We recorded the song repertoires of 19 subjects in spring 2006. For the remaining 10 subjects, repertoires were recorded in previous years. Adult song sparrows do not alter their repertoires (Nordby et al. 2002), so we were confident that these repertoires remained unchanged. We considered a repertoire sampled in full after recording 300 consecutive or 450 non-consecutive songs (Pfaff et al. 2007).
Whole song matching is very rare at our site (in 2006, only one song type was shared), as in other M. m. melodia populations (Harris & Lemon 1972; Hughes et al. 1998). However, males often share song elements with their neighbours. Partial song matching is used in territorial interactions (Anderson et al. 2005), suggesting that alternative forms of song matching exist (Burt et al. 2002). We estimated song similarity based on the proportion of shared syllables in a male's repertoire (‘syllable sharing’). We generated spectrograms in Syrinx (J. Burt; www.syrinxpc.com), classified song types by visual inspection and generated a catalogue of syllables across all song types. Similar to Podos et al. (1992), we defined a syllable as one or more traces on the spectrogram which always occurred together. Shared syllables were identified by two independent observers' consensus. We identified a total of 135 syllables (19–48 per male), and screened each male's repertoire for the presence of each syllable. We generated a pairwise matrix of syllable sharing, using Jaccard's similarity coefficient adjusted for differences in repertoire size (Tracy & Baker 1999), calculated as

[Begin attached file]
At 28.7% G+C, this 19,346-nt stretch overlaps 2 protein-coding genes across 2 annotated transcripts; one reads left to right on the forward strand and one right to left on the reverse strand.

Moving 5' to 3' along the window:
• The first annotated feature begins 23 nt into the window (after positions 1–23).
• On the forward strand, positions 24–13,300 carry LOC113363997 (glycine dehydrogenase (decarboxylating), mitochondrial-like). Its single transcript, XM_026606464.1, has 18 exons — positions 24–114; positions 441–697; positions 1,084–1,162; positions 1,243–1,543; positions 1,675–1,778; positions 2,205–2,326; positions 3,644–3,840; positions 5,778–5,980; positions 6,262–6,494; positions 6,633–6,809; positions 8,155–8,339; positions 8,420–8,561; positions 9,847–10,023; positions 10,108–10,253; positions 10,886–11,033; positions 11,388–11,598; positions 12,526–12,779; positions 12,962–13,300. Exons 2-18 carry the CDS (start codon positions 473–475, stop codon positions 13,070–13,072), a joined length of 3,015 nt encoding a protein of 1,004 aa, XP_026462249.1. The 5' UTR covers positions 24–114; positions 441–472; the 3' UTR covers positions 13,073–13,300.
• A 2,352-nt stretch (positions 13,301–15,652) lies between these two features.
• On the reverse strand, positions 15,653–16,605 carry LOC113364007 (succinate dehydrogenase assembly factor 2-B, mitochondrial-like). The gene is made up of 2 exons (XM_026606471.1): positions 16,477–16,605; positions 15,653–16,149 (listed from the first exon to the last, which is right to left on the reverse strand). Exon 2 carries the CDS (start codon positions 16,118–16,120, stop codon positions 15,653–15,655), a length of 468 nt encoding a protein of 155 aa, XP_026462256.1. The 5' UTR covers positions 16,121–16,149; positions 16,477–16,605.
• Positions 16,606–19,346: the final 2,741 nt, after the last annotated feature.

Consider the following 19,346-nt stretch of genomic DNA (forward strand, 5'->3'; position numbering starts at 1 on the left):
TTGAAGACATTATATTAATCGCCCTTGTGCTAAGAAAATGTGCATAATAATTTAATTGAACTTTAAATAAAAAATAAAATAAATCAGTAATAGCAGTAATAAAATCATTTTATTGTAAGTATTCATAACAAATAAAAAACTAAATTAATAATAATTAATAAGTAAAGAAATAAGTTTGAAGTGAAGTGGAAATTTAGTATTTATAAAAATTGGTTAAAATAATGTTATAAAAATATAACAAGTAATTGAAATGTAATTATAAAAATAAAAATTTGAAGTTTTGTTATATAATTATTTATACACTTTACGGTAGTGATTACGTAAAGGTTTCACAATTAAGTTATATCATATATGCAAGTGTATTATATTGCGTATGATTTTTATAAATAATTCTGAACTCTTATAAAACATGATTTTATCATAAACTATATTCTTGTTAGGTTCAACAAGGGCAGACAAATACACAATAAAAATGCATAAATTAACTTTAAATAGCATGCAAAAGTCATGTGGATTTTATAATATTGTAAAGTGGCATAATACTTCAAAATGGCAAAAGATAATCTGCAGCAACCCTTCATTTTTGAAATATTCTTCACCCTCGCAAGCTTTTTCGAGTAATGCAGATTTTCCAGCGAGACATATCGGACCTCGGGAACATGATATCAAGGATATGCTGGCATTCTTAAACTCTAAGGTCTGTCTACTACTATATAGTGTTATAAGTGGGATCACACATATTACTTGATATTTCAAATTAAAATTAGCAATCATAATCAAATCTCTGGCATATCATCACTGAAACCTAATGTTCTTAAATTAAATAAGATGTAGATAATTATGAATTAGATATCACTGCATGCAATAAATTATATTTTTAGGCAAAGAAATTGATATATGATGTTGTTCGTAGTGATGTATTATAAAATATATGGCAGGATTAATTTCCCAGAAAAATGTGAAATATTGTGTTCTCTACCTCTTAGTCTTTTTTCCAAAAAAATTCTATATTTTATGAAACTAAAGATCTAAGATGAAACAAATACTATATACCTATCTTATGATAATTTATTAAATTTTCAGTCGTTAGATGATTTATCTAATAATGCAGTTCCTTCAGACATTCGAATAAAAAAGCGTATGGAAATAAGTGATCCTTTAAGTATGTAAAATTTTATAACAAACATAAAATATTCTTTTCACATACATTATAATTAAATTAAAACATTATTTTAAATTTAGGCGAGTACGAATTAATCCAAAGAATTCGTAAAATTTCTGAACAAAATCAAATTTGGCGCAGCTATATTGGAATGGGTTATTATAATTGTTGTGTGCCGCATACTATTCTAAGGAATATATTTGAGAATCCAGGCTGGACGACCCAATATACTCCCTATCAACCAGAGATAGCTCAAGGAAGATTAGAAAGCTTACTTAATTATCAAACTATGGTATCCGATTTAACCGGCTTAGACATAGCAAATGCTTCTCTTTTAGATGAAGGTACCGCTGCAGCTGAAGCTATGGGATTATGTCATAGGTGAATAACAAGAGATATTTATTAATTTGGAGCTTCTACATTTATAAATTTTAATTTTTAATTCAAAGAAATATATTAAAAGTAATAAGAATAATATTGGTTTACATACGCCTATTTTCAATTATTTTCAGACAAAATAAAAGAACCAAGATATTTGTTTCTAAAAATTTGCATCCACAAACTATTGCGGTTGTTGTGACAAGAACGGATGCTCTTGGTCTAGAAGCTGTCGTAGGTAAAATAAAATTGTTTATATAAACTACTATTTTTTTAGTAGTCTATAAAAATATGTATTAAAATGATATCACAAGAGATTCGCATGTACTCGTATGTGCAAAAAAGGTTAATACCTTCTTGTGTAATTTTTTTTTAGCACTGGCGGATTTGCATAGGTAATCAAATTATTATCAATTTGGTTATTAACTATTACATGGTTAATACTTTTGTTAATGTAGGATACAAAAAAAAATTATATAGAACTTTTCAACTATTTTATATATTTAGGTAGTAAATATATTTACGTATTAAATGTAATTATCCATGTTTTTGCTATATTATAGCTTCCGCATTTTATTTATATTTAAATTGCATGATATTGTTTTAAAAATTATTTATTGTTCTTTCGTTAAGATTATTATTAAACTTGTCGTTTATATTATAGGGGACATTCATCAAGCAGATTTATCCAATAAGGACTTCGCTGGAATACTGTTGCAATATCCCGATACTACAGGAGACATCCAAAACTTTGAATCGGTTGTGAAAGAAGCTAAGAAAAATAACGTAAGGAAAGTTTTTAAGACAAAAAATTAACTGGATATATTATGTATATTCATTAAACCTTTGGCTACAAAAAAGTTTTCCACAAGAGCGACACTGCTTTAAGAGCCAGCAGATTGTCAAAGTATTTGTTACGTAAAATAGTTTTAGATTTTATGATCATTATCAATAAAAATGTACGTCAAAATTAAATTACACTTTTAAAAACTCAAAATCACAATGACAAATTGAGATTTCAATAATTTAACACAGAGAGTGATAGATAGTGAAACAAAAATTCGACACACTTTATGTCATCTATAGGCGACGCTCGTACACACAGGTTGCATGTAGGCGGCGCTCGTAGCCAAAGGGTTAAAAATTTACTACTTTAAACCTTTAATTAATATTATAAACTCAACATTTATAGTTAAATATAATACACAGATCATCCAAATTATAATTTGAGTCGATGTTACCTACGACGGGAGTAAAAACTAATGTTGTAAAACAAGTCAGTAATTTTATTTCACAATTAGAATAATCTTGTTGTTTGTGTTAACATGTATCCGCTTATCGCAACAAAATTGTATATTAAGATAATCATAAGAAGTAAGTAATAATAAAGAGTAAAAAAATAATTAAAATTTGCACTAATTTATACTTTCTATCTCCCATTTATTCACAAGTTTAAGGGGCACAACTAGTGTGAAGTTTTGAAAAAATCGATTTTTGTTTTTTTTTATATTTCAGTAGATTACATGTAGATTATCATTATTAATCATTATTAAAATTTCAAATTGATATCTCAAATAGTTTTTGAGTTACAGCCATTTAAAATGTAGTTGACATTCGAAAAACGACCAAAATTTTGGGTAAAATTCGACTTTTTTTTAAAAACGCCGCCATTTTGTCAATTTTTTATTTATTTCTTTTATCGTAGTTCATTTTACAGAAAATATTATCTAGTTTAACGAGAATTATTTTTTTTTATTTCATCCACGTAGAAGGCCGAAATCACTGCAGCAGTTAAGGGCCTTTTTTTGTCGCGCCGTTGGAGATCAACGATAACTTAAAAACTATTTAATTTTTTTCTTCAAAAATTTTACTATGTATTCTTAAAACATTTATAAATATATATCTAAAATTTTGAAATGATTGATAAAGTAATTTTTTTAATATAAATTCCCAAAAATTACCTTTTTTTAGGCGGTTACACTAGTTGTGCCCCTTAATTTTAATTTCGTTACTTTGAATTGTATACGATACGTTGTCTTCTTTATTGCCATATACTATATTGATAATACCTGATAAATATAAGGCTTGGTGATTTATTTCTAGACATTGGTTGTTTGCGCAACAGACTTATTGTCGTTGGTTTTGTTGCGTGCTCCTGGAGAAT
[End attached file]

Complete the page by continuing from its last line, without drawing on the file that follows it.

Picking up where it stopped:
where c is the number of syllables common to both birds' repertoires; a is the syllables in A's repertoire but not in B's; b is the syllables in B's repertoire but not in A's; and d is the difference between A's and B's syllable repertoires. For each male, we calculated the average Sj with all other subjects, as an index of syllable sharing with the local population.
We collected a small blood sample via brachial venepuncture from each subject within 3min of capture for genetic and haematological analysis. We genotyped the birds at seven microsatellite loci: Escμ 1 (Hanotte et al. 1994); Pdoμ 5 (Griffith et al. 1999); Mme 2 and 7 (Jeffery et al. 2001); and Sosp 3, 13 and 14 (L. Keller 2006, personal communication). Amplification conditions are provided in the electronic supplementary material. We calculated Wang's (2002) relatedness coefficients for all pairs of subjects using Mark (K. Ritland; www.genetics.forestry.ubc.ca/ritland/programs.html), and calculated the average of all relatedness coefficients to estimate the degree to which each bird's genotype was representative of local allele frequencies (‘genetic similarity’).
The first time each male was captured, we measured the length of its cloacal protuberance (CP) to the nearest 0.5mm using dial calipers. CP size is testosterone dependent and increases throughout the early breeding season, so we calculated the regression of the linear residual of CP against date to minimize seasonal effects. We also prepared thin-film blood smears, which were fixed in 100% methanol and treated with Wright–Giemsa stain. Smears were examined under a light microscope, using a 100× oil immersion objective lens to screen 10000 erythrocytes. We noted the total number of haematozoan parasites (mostly genus Haemoproteus) and polychromatic (immature) erythrocytes, following Campbell (1995). We categorized 100 leucocytes per smear to calculate the heterophil:lymphocyte ratio (H/L). Both polychromasia and H/L are positively associated with stress (Maxwell 1993; Clinchy et al. 2004).
We entered each male's residual CP, parasite load, polychromasia and H/L into a principal components analysis (PCA) to create an index of physiological condition. Proportional data were arcsine transformed. PCA identified two components with eigenvalues over one, together explaining 73.9% of the observed variance (table 1). PC1, interpreted as indicating good condition, loaded positively with CP and negatively with parasite load, polychromasia and H/L.